Grand Rounds Provides an Answer: “What do you do if you don’t know what to do?”

March 5, 2013

grand_rounds-patrick_moore-200-v2On February 27, 2013, for the second in the series of Grand Rounds for the 2012–13 academic year, Patrick Moore DMD 13 presented a case that he took on during his 10-week externship rotation at Dental Health Works in Keene, New Hampshire. His preceptor was Dr. Stephen Hoffman.

Professor of General Dentistry Dr. Carl McManama opened Grand Rounds by saying that he wished that the sessions occurred every week rather than a few times a year. Introduced by Dr. McManama, Dean Jeffrey W. Hutter added that “Grand Rounds is among the most important things we do here.”

Attending Grand Rounds and welcomed by Dean Hutter were four students from the University of Hong Kong Prince Philip Dental Hospital—Carrie Kar Wing Tse, Michelle Yu, Law Shuet Wah, and So Stephanie Yuen Ting—who are spending two weeks at Boston University Henry M. Goldman School of Dental Medicine to observe how the School delivers its dental education.

Moore began his Grand Rounds presentation by describing a patient that presented unique treatment challenges. His patient was a 51-year-old man with Down Syndrome whose mother was his lifelong caretaker. At the first visit to the office, the patient’s mother said, “We would like to get [patient name] some teeth.” The patient had had the remainder of his teeth extracted about five months before the visit. He presented with a small maxilla that had  a shallow vault, a large tongue, and palatal asymmetry. He was born with a heart defect that was repaired in infancy and also has Type 1 Diabetes. He has a history of periodontal disease, un-erupted teeth, and severe caries.

Moore was faced with many questions and few straightforward answers. Will simply being in a dental chair pose a risk to the patient? Will he be able to tolerate the time in the chair? What implications do the patient’s conditions have for premedication? Will the patient be able to tolerate the dentures, whether fixed or removable? What about upkeep? What kind of challenges will the differences in muscle posture, bone shape, and tongue size present for implant fitting and cast making?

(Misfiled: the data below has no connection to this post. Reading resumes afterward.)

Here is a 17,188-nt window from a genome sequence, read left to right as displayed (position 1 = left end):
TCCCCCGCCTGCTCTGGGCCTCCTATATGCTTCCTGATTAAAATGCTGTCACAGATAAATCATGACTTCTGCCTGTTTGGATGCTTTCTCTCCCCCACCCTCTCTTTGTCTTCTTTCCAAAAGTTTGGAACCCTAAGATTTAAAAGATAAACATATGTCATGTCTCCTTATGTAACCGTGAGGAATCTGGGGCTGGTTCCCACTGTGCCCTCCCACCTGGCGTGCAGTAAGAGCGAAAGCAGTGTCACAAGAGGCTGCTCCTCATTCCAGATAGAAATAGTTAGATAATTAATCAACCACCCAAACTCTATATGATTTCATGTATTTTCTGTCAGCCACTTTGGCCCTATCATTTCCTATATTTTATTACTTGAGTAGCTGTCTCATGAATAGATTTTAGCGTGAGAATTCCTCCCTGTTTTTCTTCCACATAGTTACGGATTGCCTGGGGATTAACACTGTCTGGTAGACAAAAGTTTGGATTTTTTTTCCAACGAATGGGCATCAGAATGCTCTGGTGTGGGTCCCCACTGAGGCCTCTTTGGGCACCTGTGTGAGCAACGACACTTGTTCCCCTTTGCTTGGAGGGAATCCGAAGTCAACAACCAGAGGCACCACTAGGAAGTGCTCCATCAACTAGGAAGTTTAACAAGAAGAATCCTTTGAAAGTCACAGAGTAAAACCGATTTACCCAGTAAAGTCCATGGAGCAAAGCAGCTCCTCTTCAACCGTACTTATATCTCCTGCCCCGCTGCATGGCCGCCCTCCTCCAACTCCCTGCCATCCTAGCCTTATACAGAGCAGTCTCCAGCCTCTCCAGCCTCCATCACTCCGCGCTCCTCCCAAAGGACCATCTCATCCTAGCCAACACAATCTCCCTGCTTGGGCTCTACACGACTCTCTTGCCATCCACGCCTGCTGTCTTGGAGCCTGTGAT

A textbook would not provide much help in determining a treatment plan for this special needs patient.

As Dr. McManama remarked after Moore’s presentation, Patrick followed a sound piece of wisdom by asking: “’What do you do if you don’t know what to do?’ The answer: ‘Ask someone smarter than you.’” Thus, to come up with a sensible treatment plan, Moore sought the experts and sources of research that would provide insight into the case.

The treatment plan that Moore ultimately established was comprised of multiple phases. The phases were organized so that after the completion of each, the treatment could be suspended if it became too challenging for the patient.

The cast-making for the lower denture presented significant difficulties. Over the process, Moore was forced to abandon a number of endeavors. He was never deterred in his efforts, however. After an attempt to solve the problem by putting together the lower cast from two pieces failed, he achieved success by working with a 3D printer.

Moore then talked about a “learning moment”: As he recounted the instant of “aha,” the dentures were ordered, he was lying in bed in Keene, New Hampshire, when he realized that the asymmetry in the patient’s mouth could be an underlying tooth! He had made the connection between the lesion that recently appeared on the asymmetry and a recently seen patient with an impacted canine erupting under her complete denture.

Indeed, his suspicions were confirmed. Though this posed further challenges, a lesson was learned, the problem was resolved by relieving the denture in that area, and the denture fitting finally took place. The upper denture was a success. Unfortunately, due to the large size of the patient’s tongue coupled with his narrow palate, the lower denture was not well tolerated.

As Moore tells it, at the end of every session with this patient, the patient would pop up from the chair, go straight to the mirror, and smile—hoping to see teeth. Imagine the satisfaction, then, when he went to the mirror and saw a toothy smile. Though the result of Moore’s efforts did not necessarily provide a functional improvement, the aesthetic and emotional improvement is real.

When Moore finished his presentation, Dr. McManama commended him for his work with this exceptional case that presented so many unique challenges. He then opened the floor for discussion. There was a lively debate that included the future role of 3D printing in dentistry, possible alternatives to the treatment plan chosen by Moore, and the presence of a huge underserved population of people with special needs.

Moore had the following to say of his experience with this patient:

While there were a lot of challenges and a few brief moments of frustration, I would say that the dominant emotion while working on this patient was a whole lot of fun. The chance to do something a little out of the normal grind, to work hard, be creative, and think outside the box while providing a service to someone was a real privilege. I really have to thank my preceptor for giving me the autonomy to try something different, and for providing insight and guidance along the way.

While Moore conveyed insights in a number of specific areas of treatment, the overarching message from this Grand Rounds comes in the form of a reminder: While dental professionals may swiftly and easily decipher common problems in their day-to-day practice, there will always remain unique cases that will require intense research, continued education, and persistence.

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